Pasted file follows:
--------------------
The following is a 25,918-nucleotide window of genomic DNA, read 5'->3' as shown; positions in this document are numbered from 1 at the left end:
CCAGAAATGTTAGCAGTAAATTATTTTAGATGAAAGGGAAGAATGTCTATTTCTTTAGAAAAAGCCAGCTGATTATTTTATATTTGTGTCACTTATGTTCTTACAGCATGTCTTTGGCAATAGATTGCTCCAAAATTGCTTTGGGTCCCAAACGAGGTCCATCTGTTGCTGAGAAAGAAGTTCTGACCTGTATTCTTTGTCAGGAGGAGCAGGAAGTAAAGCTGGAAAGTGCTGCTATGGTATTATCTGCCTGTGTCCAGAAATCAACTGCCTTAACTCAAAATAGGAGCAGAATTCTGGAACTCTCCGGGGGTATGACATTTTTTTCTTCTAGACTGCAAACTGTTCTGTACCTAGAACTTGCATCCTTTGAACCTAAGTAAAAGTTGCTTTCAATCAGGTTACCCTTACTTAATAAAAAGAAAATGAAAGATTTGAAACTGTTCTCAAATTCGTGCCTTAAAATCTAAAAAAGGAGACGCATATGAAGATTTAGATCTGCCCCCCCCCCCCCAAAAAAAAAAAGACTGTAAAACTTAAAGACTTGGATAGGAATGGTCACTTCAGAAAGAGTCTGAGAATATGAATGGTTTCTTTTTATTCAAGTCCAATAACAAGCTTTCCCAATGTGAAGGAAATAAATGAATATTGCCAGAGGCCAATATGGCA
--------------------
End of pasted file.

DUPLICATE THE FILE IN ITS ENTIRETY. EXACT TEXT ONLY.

The following is a 25,918-nucleotide window of genomic DNA, read 5'->3' as shown; positions in this document are numbered from 1 at the left end:
CCAGAAATGTTAGCAGTAAATTATTTTAGATGAAAGGGAAGAATGTCTATTTCTTTAGAAAAAGCCAGCTGATTATTTTATATTTGTGTCACTTATGTTCTTACAGCATGTCTTTGGCAATAGATTGCTCCAAAATTGCTTTGGGTCCCAAACGAGGTCCATCTGTTGCTGAGAAAGAAGTTCTGACCTGTATTCTTTGTCAGGAGGAGCAGGAAGTAAAGCTGGAAAGTGCTGCTATGGTATTATCTGCCTGTGTCCAGAAATCAACTGCCTTAACTCAAAATAGGAGCAGAATTCTGGAACTCTCCGGGGGTATGACATTTTTTTCTTCTAGACTGCAAACTGTTCTGTACCTAGAACTTGCATCCTTTGAACCTAAGTAAAAGTTGCTTTCAATCAGGTTACCCTTACTTAATAAAAAGAAAATGAAAGATTTGAAACTGTTCTCAAATTCGTGCCTTAAAATCTAAAAAAGGAGACGCATATGAAGATTTAGATCTGCCCCCCCCCCCCCAAAAAAAAAAAGACTGTAAAACTTAAAGACTTGGATAGGAATGGTCACTTCAGAAAGAGTCTGAGAATATGAATGGTTTCTTTTTATTCAAGTCCAATAACAAGCTTTCCCAATGTGAAGGAAATAAATGAATATTGCCAGAGGCCAATATGGCA